Mooney considers state party top job
Outgoing senator among many said to be thinking about leadership position
Still "recovering" from his loss to Democrat Ronald N. Young on Nov. 2, three-term state Sen. Alexander X. Mooney said he is considering running for Maryland GOP's top job.
"People have asked me to think about it and I haven't said no to it," said Mooney (R-Dist. 3) of Urbana. "It takes a lot of time and it doesn't pay anything, and I need to make money to support my family."
The Maryland Republican Party convenes Dec. 11 in Annapolis to elect new leaders. Nominations must come in the form of three signatures from central committee members from at least three counties, and be turned in by 6 p.m. Dec. 10, according to Ryan Mahoney, spokesman for Maryland State Central Committee.
Though Mooney, the executive director for the National Journalism Center in Washington, D.C., is worried about taking on such a hefty role without compensation, he believes he could do it well.
"I love politics and I'd be good at raising money for the party," Mooney said. "The job is high profile and would allow me to continue to fight for the Republican principles that I believe in."
The new chair will succeed Audrey Scott, who took the reins from Jim Pelura in November 2009.
Mahoney said others rumored to be considering the state party's top spot are Mike Estève, leader of the Maryland Federation of College Republicans; Sam Hale, who was field director for Brian Murphy, who lost his gubernatorial bid; Murphy himself; and Eric Wargotz, who lost a bid for U.S. Senate.
"It's a pretty diverse group," Mahoney said.
The only sure candidate is Ehrlich's running mate, Mary Kane, a former secretary of state whose husband John Kane was chair of the state party during the Ehrlich administration.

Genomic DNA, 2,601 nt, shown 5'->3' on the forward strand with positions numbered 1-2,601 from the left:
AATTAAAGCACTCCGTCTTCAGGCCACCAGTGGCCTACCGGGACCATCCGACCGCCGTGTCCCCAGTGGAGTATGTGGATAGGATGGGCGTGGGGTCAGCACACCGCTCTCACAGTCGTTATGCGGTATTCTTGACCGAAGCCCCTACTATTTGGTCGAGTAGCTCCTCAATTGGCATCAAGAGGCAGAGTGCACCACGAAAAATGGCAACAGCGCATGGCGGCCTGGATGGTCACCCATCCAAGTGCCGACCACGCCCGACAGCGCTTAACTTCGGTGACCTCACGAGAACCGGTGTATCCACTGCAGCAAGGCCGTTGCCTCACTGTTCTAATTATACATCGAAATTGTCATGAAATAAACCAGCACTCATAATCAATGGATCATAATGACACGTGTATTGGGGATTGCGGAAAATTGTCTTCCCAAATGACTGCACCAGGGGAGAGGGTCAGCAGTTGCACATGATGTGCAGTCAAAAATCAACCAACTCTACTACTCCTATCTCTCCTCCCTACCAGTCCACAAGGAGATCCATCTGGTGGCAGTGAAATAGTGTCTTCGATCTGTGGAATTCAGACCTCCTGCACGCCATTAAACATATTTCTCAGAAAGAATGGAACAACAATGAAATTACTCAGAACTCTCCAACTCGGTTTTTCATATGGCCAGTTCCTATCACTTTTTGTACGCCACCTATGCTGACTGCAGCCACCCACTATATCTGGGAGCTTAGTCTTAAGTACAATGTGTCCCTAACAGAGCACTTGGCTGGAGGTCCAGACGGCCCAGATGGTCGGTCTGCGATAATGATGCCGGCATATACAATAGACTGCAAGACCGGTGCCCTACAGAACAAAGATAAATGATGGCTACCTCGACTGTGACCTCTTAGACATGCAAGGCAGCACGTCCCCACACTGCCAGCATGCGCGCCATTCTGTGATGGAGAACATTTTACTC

While some question a slate heavily weighted with defeated Republicans, others praise them for sticking with it.
"I give extra kudos to those individuals who just lost elections, but are willing to step up to the plate again so quickly and run for MDGOP chairman," said Tracy O'Dowd, who spearheaded the Ehrlich campaign in Frederick County. "That's a hard thing to do, and I applaud them for them for staying involved and continuing to work to advance the Republican Party."
Donald E. Murphy of Baltimore County, who represented District 12A in the Maryland House of Delegates for two terms in the 1990s and has remained active in state politics, has a different take on those who lost in November but are vying for the top job.
"It seems as though everyone who ran for office and lost is potentially interested in this seat," Murphy said. "I don't think anyone with higher political aspirations, and that includes Sen. Mooney, should be looking at this job as a springboard or life raft for higher office."
Should Mooney get the nod as party chair, Murphy believes he will move the GOP headquarters to Frederick.
"In this environment with Bob Ehrlich having suffered his second defeat and a great one at that, you really become the titular head of the party and I can't help but think that Sen. Mooney would use this to take him to the nomination for the Congressional seat," Murphy said. "I don't think that is what the chairmen's seat should be used for."
Mooney has long been viewed as Congressman Roscoe G. Bartlett's heir apparent to represent Maryland's District 6 in the U.S. House of Representatives. But as long as Bartlett's still in the running, Mooney said, he will stay out of the race.
Bartlett confirmed in an e-mail that he will seek re-election in 2012. "I am humbled by the strong support by voters in the 2010 election. I don't mean to sound flippant or irreverent, but as long as I continue to enjoy good health I will seek to serve the residents of the Sixth District in the Congress. Only the Lord knows for certain how long that will be," he said.
Despite speculation about the value of the state chair job for Mooney's political future, Murphy said he believes the nomination is Mary Kane's to lose. If anyone wants to truly challenge her, he or she better get busy.
"It's well past the time to be coy about this," Murphy said. "Either you are in or you are not."